ETIQUETTE BOOK ROUNDUP
Book World: Reviews of 'Why Manners Matter,'The Art of Conversation' and More
Wednesday, September 30, 2009
If ever there was a topic that seemed doomed to perpetual obsolescence, etiquette is it. The word conjures up dusty tomes of irrelevant injunctions about silverware and fox trots, the hostess descending the marble stairs just as the ambassador and his retinue disembark from their Bentley. Meanwhile, a lament about the decline of manners generally meets with vague agreement, at least as long as it doesn't interfere with our cellphone-jabbering, line-jumping, stroller-bulldozing ways. Good manners are one of those abstractions that everyone is in favor of, in principle . . . if only one weren't in such a hurry this afternoon.
That is the paradox upon which professional speechwriter Lucinda Holdforth launches a frontal assault. Billed as an eloquent defense of the civilizing principles for social interaction, "Why Manners Matter" (Amy Einhorn/Putnam, $19.95) instead deteriorates with alarming rapidity into a free-form rant against pretty much everything. What could have been a thoughtful essay in the style of Montaigne or La Rochefoucauld is instead a most un-continental list of pet peeves. Holdforth holds forth in a little too disorganized a fashion to be effective, and grousing about automated telephone systems -- which surely have no defenders -- is hardly the hallmark of an incisive social critic.
The sleek Catherine Blyth is undoubtedly a delightful dinner-party guest, judging from the principles she puts down in "The Art of Conversation" (Gotham, $22.50) in an airy, here-we-all-are tone. Unfortunately, she is less well suited to the role of serious social commentator. While not as prolix as Holdforth, and decidedly less heated, her "war on shyness" quickly becomes repetitive. Like a cookbook that features lavish photos and eloquent descriptions of Tuscan trattorias but whose pages remain unstained by a smidgen of flour or a smear of butter, Blyth's book is more meditative than prescriptive.
As a stubborn Luddite and serial purchaser of fine stationery that I cannot afford and will not use, I would seem to be the ideal reader for Molly O'Shaughnessy's "Just Write: The Art of Personal Correspondence" (Gibbs Smith, $12.99). Unfortunately, the twee and precious alternate universe that O'Shaughnessy inhabits ("Children love to hear about the first time you met your future spouse. . . . They will ask you again and again to retell the story") bears so little resemblance to the one inhabited by my own brood that her book comes off as a peculiarly grisly exercise in unintentional self-parody.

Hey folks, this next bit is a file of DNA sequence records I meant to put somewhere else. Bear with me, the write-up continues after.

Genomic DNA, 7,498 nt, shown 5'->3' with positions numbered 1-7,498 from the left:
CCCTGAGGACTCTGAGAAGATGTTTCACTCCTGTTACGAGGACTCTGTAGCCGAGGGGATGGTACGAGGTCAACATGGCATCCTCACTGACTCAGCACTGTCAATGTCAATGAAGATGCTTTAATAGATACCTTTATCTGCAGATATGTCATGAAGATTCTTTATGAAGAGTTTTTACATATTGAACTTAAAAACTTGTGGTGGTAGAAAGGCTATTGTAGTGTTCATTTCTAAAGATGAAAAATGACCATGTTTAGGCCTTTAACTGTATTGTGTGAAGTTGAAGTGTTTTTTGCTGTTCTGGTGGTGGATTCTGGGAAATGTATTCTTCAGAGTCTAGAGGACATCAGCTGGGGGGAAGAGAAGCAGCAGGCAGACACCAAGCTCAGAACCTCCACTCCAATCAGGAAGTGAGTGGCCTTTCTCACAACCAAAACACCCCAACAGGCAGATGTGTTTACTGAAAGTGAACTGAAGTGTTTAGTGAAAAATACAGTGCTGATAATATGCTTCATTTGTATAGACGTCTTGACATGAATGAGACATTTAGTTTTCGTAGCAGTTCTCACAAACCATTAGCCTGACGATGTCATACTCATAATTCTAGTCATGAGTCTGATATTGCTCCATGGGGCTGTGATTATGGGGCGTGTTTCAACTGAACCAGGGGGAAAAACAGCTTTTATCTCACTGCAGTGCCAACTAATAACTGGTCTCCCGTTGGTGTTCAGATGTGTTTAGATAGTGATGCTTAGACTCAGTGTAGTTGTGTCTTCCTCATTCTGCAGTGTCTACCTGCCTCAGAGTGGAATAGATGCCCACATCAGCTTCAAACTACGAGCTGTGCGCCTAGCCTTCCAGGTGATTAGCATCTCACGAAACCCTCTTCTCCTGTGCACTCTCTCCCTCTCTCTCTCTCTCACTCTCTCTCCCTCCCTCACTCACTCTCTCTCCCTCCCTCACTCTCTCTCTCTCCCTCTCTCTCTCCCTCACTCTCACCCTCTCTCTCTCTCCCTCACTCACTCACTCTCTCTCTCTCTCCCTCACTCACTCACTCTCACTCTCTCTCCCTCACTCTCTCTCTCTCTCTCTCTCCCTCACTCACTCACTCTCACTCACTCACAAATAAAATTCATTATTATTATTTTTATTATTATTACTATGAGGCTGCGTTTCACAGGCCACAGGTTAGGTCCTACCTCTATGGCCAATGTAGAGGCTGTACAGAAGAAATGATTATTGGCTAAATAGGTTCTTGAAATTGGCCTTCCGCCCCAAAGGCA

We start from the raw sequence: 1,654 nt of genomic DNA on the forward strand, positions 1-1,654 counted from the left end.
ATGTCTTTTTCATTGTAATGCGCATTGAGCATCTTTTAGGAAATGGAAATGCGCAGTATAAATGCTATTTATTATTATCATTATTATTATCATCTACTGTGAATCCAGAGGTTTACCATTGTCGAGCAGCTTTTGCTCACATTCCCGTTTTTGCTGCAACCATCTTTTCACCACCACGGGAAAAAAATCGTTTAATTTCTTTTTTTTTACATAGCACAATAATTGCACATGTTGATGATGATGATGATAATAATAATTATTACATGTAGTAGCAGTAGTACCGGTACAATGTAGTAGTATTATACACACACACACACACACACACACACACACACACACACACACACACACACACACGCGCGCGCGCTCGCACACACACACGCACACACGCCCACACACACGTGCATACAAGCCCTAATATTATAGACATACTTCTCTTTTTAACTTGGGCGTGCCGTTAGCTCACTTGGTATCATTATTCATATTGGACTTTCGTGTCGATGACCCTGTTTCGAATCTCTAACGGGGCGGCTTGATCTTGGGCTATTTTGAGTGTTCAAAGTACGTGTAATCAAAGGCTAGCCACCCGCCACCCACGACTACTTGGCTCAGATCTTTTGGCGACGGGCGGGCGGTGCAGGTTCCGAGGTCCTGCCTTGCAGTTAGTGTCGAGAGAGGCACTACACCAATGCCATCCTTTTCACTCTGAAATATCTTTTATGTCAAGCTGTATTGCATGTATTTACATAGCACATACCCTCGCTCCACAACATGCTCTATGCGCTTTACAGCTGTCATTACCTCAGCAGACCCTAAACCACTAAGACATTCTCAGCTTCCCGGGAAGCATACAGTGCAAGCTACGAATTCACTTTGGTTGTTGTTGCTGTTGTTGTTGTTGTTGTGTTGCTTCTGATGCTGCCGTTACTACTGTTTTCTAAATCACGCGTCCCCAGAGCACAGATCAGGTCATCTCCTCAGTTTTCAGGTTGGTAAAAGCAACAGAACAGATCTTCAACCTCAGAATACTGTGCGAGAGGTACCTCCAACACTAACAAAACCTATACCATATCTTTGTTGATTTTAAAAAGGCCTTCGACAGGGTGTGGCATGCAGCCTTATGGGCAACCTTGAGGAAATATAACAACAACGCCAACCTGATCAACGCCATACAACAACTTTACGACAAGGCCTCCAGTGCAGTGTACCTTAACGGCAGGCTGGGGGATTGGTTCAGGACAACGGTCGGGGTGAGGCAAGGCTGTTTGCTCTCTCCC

Your correspondent was frightened by Florence Isaacs's "What Do You Say When . . .?" (Clarkson Potter, $18), with its demands and exhortations and quizzes -- he is frightened by all schoolteacherly women -- until he remembered that Isaacs can't see him. The relief was temporary, however; like O'Shaughnessy, Isaacs inhabits a world that clearly has no point of intersection with, say, early-21st-century Manhattan. Anyone who acts upon Isaacs's advice to fill a gap in conversation by delivering "the latest report on cholesterol or the top story about a newfangled diet" should be warned: Most people I know would suspect the speaker of either committing an esoteric form of sarcasm or being under the influence of some potent intoxicant. Neither is probably the effect that Isaacs's earnest coaching aims to produce.
It makes perfect sense -- it's rather cheering, really -- that the etiquette columnist for the Boston Globe is not an imperious WASP but a Midwestern-born converted Jew who has blunt things to say about both Christopher Hitchens and the soi-disant war on Christmas. Robin Abrahams's "Miss Conduct's Mind Over Manners" (Times, $15) is a droll yet emphatic exercise in sturdy common sense, which is all etiquette is, really. Although Abrahams is a little too fond of the latest advances in pop sociology, and providing punchy precis thereof, her book is nonetheless a thoughtful and amusing piece of writing.
Even the savvy and cosmopolitan Abrahams, however, cannot avoid the poignant whiff of desperation that these authors share, for surely they know that the people most in need of these books are also the least likely to buy them. There can hardly be anything more quixotic than making a public plea for improved collective behavior. A reader of a certain temperament and educational background -- and on one level it is all temperament and educational background -- found himself thinking, perhaps oddly, of that crusty old radical, Herbert Marcuse, and his concept of "oppressive tolerance." Unlike our flexible and forgiving hostesses and guides, Marcuse concluded that some actions are simply not tolerable; the abrogation of collective ethics, and the ultimate permissiveness that accompanies it, ultimately becomes its own form of oppression. In the end, all these books have to offer are elaborately phrased requests for us all to be nicer to each other.
Michael Lindgren is a musician and poet who divides his time, politely, between Manhattan and Pennsylvania.